Congressman Jim Himes (CT-4) opposed the budget presented by the House Majority today and, instead, supported an alternative proposal that would protect and reform Medicare and Medicaid while investing in the future and reducing the deficit. Himes noted that while the Democratic alternative was far superior to the GOP's budget, he would prefer a more comprehensive plan that incorporated many of the recommendations made by Alan Simpson and Erskine Bowles, the leaders of President Obama's National Commission on Fiscal Responsibility and Reform.
"Instead of reforming programs that protect our most vulnerable, the GOP's lazy plan simply shifts the burden of our most challenging budget problem--rising health care costs in the Medicare system--onto states and the elderly. Additionally, it guts the investments in education, research, and transportation we know are necessary to fuel economic growth in favor of more tax cuts," said Himes. "Any successful deficit reduction plan must include these investments along with fair and responsible cuts, tax reform, and a plan to make our safety net programs sustainable."
The proposal Himes supported protects Medicare and Medicaid, and would achieve primary balance by 2018 by reforming the entire budget, including making significant defense cuts. This alternative would simplify the tax code and extend tax relief for middle class families while still making crucial investments in infrastructure and education. This is in stark contrast to the GOP proposal, which asks very little of our most fortunate citizens while demanding draconian cuts to our most vulnerable--seniors, children, and the disabled. The GOP plan is based on fantastical economic assumptions, most notably that unemployment will magically fall below 3 percent.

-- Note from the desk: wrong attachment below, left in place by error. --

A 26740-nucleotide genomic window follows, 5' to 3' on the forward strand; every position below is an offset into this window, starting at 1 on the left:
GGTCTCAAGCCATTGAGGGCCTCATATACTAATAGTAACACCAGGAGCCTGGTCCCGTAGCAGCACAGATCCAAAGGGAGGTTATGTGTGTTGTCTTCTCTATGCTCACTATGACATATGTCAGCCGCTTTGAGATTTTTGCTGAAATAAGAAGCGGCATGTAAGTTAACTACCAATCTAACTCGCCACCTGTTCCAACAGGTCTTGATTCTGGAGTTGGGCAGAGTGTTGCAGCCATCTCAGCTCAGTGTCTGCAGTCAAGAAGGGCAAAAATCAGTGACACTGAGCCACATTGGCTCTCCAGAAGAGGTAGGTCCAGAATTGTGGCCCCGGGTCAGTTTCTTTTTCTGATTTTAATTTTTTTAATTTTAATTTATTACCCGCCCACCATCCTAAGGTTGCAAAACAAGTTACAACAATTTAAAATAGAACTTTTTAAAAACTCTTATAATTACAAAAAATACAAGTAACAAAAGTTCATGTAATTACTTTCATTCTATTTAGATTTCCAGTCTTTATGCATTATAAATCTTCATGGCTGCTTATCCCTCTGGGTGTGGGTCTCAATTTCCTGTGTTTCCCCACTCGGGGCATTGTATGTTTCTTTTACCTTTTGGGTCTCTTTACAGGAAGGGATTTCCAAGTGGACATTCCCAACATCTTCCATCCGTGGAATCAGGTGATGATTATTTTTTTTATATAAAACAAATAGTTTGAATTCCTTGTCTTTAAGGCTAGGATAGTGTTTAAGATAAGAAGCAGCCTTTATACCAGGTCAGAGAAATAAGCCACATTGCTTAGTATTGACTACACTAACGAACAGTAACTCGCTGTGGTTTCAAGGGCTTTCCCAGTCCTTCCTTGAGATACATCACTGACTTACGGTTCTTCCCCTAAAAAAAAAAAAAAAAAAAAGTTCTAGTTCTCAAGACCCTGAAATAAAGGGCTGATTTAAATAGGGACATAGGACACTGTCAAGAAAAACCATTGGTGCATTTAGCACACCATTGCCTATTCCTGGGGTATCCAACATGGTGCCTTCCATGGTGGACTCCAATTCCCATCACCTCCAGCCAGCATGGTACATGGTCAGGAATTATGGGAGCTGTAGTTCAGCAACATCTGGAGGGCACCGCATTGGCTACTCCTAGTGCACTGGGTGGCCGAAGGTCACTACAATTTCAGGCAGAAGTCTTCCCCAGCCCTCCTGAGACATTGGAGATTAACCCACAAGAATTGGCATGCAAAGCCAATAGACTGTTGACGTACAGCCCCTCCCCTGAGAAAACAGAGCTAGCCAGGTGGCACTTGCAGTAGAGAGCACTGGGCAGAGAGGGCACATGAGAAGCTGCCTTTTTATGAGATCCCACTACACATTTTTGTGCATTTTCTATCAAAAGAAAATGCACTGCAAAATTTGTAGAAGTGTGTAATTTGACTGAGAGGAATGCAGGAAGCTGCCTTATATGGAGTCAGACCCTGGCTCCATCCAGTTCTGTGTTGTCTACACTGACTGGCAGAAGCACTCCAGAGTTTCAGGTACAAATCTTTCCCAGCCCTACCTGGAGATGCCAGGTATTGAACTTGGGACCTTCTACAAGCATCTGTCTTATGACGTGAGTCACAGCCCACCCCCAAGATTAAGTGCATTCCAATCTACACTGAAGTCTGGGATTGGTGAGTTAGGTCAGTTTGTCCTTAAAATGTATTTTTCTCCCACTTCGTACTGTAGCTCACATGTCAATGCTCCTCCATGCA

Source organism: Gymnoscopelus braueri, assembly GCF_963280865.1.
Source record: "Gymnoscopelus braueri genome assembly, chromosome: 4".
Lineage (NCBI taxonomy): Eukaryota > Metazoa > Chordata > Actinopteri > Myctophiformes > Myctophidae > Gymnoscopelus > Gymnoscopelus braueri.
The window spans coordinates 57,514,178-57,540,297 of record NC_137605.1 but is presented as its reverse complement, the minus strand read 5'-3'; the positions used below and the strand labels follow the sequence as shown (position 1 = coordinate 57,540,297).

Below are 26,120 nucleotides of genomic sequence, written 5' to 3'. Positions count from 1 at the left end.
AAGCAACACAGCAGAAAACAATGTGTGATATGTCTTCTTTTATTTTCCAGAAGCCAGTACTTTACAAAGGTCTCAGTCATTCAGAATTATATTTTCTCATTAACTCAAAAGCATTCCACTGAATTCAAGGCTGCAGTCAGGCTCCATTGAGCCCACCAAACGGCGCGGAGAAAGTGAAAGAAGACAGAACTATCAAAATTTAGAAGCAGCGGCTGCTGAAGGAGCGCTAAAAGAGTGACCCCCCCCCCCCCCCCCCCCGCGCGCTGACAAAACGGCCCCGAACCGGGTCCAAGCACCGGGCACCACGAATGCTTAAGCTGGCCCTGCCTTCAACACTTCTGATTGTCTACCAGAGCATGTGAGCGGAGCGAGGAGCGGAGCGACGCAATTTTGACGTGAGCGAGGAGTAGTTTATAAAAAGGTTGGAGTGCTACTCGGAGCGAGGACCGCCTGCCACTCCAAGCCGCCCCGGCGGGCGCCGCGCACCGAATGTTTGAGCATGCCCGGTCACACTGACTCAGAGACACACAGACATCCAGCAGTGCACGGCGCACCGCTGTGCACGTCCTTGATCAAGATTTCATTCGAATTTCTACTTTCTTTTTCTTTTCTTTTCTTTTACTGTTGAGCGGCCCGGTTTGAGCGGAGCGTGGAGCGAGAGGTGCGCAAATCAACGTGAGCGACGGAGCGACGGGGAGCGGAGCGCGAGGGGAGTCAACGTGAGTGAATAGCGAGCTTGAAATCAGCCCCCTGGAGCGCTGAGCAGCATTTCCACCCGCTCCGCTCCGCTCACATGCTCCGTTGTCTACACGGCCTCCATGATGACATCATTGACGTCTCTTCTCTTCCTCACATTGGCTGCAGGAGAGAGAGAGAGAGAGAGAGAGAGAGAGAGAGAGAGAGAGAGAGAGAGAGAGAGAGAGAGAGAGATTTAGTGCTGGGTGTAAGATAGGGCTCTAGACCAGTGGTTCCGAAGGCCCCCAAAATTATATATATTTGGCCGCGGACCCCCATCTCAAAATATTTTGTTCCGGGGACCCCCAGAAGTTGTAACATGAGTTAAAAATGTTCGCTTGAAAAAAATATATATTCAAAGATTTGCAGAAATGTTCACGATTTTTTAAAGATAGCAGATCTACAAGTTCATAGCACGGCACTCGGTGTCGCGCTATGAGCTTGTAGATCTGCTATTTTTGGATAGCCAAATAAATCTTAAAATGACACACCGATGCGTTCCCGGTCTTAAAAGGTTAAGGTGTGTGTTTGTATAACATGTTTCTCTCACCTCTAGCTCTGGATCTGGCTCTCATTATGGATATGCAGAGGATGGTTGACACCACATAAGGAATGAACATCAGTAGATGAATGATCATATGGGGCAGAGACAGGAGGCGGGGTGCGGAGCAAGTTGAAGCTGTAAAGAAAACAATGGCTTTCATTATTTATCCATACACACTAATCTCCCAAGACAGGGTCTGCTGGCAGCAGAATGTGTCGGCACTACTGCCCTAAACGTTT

"We need an honest and fair plan that accurately assesses our budget problems and puts in place a strategy that cuts the deficit, invests in what we know is important for the future--especially education and infrastructure, and helps protect our fragile economic recovery," said Himes. "That's why I am supportive of the Simpson-Bowles proposal; it brings everyone to the table. I don't think anyone would say it's perfect, but it asks everyone to be a part of the solution."